Rangers Rout Illegal Charcoal Operations in Africa’s Gorilla Park

Hundreds of illegal charcoal kilns have been destroyed in dawn raids by armed rangers deep in the forests of Virunga National Park in Eastern Congo in recent days, according to a news statement released by park authorities today.


Ranger on guard in front of a charcoal kiln.

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Virunga is Africa’s oldest national park and a UNESCO World Heritage Site, and home to 200 of the world’s last remaining mountain gorillas and a small population of eastern lowland gorillas.

The park has been caught up in the region’s swirling conflict for many years. There have been periods when rangers were forced to flee the park, including the gorilla areas. Many rangers have been killed in conflict.

“The Congolese National Park Authorities have sent the biggest ever deployment of armed rangers to strike at charcoal-making operations run by armed groups,” the park said in today’s statement.

“The move, undertaken in collaboration with the UN peace-keeping forces MONUC, follows a report by the United Nations Group of Experts on the Democratic Republic of Congo identifying charcoal from Virunga National Park as a major source of revenue for illegal armed groups. These include the FDLR, the Rwandan militia whose members are held responsible for the Rwandan Genocide in 1994.”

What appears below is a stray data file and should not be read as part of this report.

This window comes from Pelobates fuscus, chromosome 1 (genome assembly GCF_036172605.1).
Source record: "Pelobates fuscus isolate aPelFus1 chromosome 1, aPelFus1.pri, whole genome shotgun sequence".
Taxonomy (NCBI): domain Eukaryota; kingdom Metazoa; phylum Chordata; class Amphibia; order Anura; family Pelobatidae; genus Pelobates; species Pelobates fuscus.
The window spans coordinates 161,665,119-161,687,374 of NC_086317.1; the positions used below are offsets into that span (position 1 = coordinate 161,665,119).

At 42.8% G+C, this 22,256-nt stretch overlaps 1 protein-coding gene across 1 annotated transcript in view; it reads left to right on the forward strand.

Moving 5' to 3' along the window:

Five specially-trained platoons of 30 Rangers have been conducting dawn raids in the forests on the flanks of the Virunga volcanoes, the park said.


“In the past week 252 charcoal kilns have been destroyed, at an estimated commercial value of U.S. $378,000, and 57 arrests made, including a militia officer.

“The rangers have engaged in three armed contacts with the FDLR and three rangers have so far been evacuated with gunshot injuries.

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“On the evening of the 28th July a patrol post was partially burned down during a retaliatory attack by the FDLR.”

The goal of this offensive is to inflict maximum possible damage to the trafficking of illegal charcoal, estimated at over U.S. $30 million a year, much of which is benefiting the militias,” says Virunga Park Director Emmanuel de Merode.

“The trafficking of natural resources such as charcoal is an underlying cause of instability in Eastern Congo. This operation is a first step towards re-establishing the rule of law, a condition for bringing peace to the region.”


The park authorities with support from the European Union and other donors have also launched a major initiative to provide energy alternatives to charcoal for the local population.

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“These include the local production of combustible briquettes produced from grass, leaves and agricultural waste, as well as establishing plantation forest. The program is on track to create 34,000 employments in briquette production and provide a viable substitute to charcoal by 2011,” according to the news statement.

Formerly known as Albert National Park, Virunga lies in eastern DR Congo and covers 3,000 square miles (7,800 square kilometers). The park is managed by the Congolese Institute for the Conservation of Nature, the Institut Congolais pour la Conservation de la Nature (ICCN). See the park’s Web site for more information.

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